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Showing posts from July, 2011

Brilliant essay by Sheldon Pollock

There aren't many (actually we can't think of any) Sankritists of Sheldon Pollock's subtlety, scholarship, complexity and renown who can write accessibly for non-specialist readers.  Read Professor Pollock's essay here  for a fresh understanding of the classics. And then turn to his book. The Language of the Gods in the World of Men SANSKRIT, CULTURE AND POWER IN PREMODERN INDIA by  SHELDON POLLOCK WINNER OF The Coomaraswamy Book Prize, Association for Asian Studies The 32nd Lionel Trilling Award, Columbia College and Flora Levy Foundation of Lafayette, LA. The 2006 Professional and Scholarly Publishing Division Awards for Axcellence in Literature, Language, & Linguistics, The Professional and Scholarly Publishing Division of the Association of American Publishers In this work of impressive scholarship, Sheldon Pollock explores the remarkable rise and fall of Sanskrit, India’s ancient language, as a vehicle for poetry and polity by tracing the two g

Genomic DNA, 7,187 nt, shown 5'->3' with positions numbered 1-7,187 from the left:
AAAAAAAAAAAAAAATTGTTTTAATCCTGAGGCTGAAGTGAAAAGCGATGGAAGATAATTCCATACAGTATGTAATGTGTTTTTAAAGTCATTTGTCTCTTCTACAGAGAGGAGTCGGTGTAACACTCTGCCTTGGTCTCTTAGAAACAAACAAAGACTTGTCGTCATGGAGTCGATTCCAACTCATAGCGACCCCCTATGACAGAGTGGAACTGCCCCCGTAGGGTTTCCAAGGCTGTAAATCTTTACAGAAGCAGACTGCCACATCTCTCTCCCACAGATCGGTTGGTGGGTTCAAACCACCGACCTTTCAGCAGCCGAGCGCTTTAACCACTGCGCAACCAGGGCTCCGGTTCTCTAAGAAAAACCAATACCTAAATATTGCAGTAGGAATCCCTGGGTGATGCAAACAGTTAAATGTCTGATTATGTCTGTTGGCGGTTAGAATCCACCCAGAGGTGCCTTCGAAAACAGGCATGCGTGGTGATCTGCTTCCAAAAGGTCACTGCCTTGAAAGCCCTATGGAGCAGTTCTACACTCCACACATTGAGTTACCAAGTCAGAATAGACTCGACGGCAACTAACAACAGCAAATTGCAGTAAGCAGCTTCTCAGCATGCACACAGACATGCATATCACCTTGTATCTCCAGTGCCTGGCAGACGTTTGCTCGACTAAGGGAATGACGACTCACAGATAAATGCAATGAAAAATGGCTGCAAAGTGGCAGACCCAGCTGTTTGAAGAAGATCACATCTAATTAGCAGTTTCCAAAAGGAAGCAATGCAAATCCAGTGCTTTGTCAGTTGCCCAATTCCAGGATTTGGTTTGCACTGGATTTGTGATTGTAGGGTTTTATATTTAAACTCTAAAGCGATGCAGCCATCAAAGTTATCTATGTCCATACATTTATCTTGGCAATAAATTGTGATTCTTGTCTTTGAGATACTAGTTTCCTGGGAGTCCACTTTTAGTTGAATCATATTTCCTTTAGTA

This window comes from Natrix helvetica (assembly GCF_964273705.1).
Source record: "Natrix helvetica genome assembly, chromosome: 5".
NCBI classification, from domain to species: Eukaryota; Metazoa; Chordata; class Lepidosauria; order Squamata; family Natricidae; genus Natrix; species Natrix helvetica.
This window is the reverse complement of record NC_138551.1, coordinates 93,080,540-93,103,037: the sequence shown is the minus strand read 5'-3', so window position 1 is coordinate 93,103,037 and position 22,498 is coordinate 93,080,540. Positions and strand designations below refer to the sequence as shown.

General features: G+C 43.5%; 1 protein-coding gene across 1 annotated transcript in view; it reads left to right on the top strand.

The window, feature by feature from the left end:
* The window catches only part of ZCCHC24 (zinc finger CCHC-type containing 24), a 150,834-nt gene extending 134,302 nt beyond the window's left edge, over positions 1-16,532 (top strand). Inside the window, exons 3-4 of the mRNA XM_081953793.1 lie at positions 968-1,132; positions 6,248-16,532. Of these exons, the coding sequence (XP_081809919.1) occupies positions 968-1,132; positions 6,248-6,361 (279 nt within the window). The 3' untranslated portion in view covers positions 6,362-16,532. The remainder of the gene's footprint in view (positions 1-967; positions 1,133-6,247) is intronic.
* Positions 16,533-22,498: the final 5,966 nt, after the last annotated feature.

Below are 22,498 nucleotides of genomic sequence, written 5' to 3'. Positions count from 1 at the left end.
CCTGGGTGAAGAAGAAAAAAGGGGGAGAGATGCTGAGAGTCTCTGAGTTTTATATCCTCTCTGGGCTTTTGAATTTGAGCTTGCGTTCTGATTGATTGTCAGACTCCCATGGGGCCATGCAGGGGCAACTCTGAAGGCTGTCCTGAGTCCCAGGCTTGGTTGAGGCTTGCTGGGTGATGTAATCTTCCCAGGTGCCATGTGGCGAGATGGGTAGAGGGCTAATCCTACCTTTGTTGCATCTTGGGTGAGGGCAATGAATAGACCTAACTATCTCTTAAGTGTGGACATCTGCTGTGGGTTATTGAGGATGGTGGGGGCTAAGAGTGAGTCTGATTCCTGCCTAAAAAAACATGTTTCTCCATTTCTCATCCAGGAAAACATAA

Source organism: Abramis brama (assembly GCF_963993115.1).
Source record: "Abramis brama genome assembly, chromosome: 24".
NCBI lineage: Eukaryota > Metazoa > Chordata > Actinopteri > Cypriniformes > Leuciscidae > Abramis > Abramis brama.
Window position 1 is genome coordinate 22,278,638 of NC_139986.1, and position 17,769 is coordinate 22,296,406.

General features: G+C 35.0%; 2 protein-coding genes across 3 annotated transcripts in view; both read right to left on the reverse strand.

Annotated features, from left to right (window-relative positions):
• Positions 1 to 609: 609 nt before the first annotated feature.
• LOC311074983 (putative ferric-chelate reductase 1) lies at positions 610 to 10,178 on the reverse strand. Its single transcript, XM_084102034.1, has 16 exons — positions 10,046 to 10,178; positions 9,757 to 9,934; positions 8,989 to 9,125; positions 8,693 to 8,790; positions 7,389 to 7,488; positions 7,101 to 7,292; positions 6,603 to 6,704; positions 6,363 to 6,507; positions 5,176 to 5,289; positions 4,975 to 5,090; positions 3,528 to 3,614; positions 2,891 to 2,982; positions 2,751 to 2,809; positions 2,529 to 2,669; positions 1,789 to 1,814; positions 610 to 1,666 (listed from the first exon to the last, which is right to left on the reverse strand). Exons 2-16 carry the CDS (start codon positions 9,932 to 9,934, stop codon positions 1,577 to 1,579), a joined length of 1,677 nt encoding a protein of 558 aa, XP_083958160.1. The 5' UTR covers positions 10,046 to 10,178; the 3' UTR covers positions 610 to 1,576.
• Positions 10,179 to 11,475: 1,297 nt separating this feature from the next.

Once upon a time, 'The Word' was with Madhav Gadgil and Ramachandra Guha. Now ...

MAHESH RANGARAJAN AND  K. SIVARAMAKRISHNAN, EDITORS India’s Environmental History Vol. 1: From Ancient Times to the Colonial Period Vol. 2: Colonialism, Modernity, and the Nation Environmental history in India has generated a rich literature on forests, wildlife, human–animal conflict, tribal rights and commercial degradation, displacement and development, pastoralism and desertification, famine and disease, sedentarism and mobility, wildness and civility, and the ecology versus equity debate. This reader brings together some of the best and most interesting writing on India’s ecological pasts. It looks at a variety of the country’s regions, landscapes, and arenas as settings for strife or harmony, as topography and ecological fabric, in the process covering a vast historical terrain. Vol. 1 provides an antidote to the existing historiography, which barely takes notice of the era before 1800. The essays here range from prehistoric India to the middle of the nineteenth century.